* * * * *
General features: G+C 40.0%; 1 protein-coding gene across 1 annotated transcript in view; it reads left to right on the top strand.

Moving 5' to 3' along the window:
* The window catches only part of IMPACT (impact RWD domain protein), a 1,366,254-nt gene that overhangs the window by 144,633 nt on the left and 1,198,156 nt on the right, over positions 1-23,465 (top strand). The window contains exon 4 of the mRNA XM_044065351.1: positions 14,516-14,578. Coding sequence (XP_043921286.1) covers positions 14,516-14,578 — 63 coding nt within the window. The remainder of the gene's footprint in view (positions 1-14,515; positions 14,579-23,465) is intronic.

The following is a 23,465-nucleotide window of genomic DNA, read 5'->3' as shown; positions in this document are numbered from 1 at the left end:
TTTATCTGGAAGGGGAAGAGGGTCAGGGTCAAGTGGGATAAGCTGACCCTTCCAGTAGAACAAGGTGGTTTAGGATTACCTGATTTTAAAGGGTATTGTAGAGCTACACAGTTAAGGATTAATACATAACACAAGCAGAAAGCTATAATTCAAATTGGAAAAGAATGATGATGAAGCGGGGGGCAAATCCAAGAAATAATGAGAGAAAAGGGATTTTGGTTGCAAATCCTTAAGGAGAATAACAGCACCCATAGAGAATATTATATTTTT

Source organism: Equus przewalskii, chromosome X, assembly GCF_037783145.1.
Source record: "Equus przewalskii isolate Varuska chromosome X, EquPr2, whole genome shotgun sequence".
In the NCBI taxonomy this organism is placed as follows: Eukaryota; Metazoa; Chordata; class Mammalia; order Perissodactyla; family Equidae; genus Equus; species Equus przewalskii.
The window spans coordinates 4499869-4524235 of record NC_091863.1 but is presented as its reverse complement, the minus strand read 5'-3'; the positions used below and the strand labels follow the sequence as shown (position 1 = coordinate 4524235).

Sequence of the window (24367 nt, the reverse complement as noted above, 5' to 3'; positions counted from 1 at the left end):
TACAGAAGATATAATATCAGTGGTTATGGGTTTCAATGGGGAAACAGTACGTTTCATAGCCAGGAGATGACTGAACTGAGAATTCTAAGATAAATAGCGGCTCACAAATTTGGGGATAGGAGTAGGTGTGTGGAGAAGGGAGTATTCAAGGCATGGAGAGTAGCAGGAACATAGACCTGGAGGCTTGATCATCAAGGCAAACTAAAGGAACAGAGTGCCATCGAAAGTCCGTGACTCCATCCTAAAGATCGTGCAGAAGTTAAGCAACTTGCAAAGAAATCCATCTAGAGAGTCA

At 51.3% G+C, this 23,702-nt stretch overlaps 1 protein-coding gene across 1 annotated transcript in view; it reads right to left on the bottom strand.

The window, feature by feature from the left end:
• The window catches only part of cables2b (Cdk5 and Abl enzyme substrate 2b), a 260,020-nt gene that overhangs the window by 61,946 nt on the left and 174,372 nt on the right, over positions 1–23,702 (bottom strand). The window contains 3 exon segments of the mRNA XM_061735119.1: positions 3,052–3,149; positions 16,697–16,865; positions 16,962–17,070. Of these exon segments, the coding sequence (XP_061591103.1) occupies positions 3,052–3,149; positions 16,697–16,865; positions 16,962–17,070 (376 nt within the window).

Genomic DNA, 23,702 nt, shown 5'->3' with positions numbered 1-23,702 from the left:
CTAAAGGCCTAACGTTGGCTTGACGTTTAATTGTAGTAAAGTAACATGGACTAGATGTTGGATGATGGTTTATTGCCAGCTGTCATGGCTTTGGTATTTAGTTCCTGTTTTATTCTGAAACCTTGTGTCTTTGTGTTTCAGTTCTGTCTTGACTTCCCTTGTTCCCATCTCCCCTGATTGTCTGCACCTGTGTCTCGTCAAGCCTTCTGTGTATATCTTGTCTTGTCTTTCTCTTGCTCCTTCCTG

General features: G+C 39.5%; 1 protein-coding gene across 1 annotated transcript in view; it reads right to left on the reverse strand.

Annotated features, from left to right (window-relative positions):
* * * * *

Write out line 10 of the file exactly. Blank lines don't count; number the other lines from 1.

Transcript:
Sequence of the window (24367 nt, the reverse complement as noted above, 5' to 3'; positions counted from 1 at the left end):